from sky 
to sea.

Where does sound go 
once it is no longer heard?

Strawberry Moon

Inside, looking out
the invisible wind
moves through the landscape. 

Tall summer grasses dance
as unseen hands
brush their tops 
and they bend toward
the red wing blackbird nests
hiding below.

What is it to watch the unseen 
move through your life?

Crab apple limbs flailing, 
leaves shuddering.
The trellised Concord grape 
and the faded prayer flags waving in unison.
There is a necessitated emptying out
that comes
before the new can arrive.

The mowed field, 
the empty studio 
and the deep quiet 
that accompanies the next arrival.

If you sit at the lake long enough 
for the silt to settle,
clarity arrives.

If you can stay with
the discomfort of the unknown, 
and endure loss and emptiness 
a few moments more
on this full Strawberry Moon, 
six golden haired children
will come running through
that freshly mowed field, 
galloping kitten in tow, 
exploring this uncharted field of infinite possibilities.

And the unseen wind continues, 
ruffling their hair,
the long grasses,
the surface of the lake,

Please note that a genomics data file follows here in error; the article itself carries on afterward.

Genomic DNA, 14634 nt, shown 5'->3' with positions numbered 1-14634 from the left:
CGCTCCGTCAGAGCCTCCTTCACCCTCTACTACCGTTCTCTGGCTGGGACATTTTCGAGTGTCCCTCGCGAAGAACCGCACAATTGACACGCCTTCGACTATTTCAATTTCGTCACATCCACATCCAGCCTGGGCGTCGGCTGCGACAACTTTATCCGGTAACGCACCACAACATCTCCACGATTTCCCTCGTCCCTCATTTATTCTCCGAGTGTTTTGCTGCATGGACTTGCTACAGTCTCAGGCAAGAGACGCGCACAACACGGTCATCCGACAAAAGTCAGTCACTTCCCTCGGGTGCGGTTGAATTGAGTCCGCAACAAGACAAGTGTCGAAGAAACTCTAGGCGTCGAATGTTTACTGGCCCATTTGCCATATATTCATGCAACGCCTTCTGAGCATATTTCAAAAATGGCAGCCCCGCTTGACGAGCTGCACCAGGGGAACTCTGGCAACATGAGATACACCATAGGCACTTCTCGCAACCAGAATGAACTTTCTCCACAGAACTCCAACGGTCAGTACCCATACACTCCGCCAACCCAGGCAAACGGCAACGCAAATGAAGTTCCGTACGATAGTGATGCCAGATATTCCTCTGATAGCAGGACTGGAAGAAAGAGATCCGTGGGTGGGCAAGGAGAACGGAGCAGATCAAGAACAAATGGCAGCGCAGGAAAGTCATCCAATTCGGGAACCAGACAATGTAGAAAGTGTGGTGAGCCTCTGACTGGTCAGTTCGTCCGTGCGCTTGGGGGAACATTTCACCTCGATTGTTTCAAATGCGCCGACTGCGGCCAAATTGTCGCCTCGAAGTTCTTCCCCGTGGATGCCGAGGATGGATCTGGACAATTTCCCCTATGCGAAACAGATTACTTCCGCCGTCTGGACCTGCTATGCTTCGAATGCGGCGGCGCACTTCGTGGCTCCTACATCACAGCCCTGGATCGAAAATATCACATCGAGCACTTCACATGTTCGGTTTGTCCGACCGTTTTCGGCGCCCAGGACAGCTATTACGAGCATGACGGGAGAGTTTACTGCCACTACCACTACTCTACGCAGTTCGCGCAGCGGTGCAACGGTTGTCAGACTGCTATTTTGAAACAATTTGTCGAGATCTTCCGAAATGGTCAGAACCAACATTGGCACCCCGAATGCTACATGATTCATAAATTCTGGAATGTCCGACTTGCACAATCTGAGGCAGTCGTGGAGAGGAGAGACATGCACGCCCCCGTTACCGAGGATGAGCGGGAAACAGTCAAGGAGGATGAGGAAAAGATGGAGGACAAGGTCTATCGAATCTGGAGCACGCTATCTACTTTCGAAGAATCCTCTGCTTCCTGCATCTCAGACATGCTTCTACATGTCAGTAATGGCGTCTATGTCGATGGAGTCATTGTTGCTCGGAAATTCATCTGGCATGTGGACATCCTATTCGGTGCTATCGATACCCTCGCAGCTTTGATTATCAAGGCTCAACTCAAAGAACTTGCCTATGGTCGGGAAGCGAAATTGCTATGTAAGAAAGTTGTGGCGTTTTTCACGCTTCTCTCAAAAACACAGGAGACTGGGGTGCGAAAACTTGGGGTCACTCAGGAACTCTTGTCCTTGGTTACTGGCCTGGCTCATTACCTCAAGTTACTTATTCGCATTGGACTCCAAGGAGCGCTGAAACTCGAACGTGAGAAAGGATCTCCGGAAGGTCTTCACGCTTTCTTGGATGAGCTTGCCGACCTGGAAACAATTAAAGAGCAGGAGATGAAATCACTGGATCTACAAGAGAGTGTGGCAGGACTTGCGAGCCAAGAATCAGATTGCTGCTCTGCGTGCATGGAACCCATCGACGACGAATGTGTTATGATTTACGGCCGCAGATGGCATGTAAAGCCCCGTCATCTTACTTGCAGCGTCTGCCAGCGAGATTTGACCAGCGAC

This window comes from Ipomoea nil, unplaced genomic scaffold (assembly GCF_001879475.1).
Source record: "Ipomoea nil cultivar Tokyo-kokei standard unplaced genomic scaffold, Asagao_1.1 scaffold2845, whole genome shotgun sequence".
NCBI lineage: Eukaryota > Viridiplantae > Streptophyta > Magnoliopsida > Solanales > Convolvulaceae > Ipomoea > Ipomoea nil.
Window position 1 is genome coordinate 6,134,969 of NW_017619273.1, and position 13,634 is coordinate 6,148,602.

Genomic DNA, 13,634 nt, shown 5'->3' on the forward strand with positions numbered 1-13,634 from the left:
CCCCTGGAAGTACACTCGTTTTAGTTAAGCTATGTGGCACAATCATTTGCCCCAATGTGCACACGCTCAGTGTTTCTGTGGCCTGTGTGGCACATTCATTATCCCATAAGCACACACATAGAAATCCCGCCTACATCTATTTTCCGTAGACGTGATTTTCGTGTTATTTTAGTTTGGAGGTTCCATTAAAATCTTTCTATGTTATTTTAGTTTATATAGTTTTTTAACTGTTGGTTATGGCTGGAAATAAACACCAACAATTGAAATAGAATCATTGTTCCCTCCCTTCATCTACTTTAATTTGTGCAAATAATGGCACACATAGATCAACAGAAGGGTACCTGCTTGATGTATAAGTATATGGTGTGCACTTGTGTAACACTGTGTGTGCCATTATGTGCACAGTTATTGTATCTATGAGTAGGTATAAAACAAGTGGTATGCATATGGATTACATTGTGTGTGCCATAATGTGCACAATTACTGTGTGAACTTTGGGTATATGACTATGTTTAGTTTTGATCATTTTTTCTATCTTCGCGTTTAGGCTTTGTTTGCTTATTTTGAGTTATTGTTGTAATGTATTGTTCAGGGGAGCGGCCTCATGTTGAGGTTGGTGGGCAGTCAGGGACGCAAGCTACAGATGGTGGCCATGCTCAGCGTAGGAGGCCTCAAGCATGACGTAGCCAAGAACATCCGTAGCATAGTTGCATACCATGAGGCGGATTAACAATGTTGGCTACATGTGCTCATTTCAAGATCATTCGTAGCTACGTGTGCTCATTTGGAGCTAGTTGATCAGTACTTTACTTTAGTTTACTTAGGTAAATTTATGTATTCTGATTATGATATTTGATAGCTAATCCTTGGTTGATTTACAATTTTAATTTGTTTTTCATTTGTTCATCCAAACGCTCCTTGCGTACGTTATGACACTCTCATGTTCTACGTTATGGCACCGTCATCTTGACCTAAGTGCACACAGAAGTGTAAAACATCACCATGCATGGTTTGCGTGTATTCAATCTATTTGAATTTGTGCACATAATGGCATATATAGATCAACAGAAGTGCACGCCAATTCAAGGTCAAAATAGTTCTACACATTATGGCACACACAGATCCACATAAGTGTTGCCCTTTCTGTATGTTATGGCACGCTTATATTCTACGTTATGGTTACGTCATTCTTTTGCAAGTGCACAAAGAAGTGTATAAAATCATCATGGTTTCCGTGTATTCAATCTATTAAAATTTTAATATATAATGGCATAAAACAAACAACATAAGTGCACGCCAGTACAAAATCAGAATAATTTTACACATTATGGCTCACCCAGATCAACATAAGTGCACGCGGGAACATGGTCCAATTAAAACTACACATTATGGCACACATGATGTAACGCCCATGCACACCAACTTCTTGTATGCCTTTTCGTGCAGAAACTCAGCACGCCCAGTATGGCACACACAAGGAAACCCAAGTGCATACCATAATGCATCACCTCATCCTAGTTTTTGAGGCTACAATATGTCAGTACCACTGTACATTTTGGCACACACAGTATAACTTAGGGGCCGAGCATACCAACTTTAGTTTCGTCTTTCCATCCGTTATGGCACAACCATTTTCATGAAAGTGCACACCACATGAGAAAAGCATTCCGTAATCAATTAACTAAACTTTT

your life. 

What Water Teaches Me

King tides and long drenching rains. 
We are in the time of Great Waters.

Time to flow fluidly with gratitude 
and drink soup & tea.
Time to let old insults roll off the back 
and watch for new
mushrooms to emerge overnight 
in the fertile space created 
where resentment is composted 
and made into fruit
watered by the forgiveness 
of their mycelial roots.

This is the time to allow rains and waves
to wash away the bitter, 
the hardened,
the calcified.

Even stone cannot stand up to flowing water 
and her old companion: Time.

Time to return to the softness of water, 
how in its shapelessness
it can become take any form.
How it can be liquid, solid, gas.
Can float from sea and become cloud,
then rain drop
then river
and return back again to sea.

Time to be watery again. 
Time to let tears flow and resentments go. 
Water has returned to us to nourish us
and remind us: all is fluid,
all is flowing.

We are but drops
returning to our birthplace, 
rivers flowing to the sea.

Stillness We Expect to Find

Now I notice
the peaceful ones
the clean ones
the ones who have made friends 
with the stillness.
Youth in all it’s precious unfoldment 
of tiger lily petals
and lightning ambition 
shoots across the sky 
and heads
as all sound does 
towards silence.

It seems as we approach that horizon line
the sunset of our lives
a still deeper silence approaches us
beyond entropy
beyond fear
we approach enveloping light
or darkness
depending on
what we expect to find.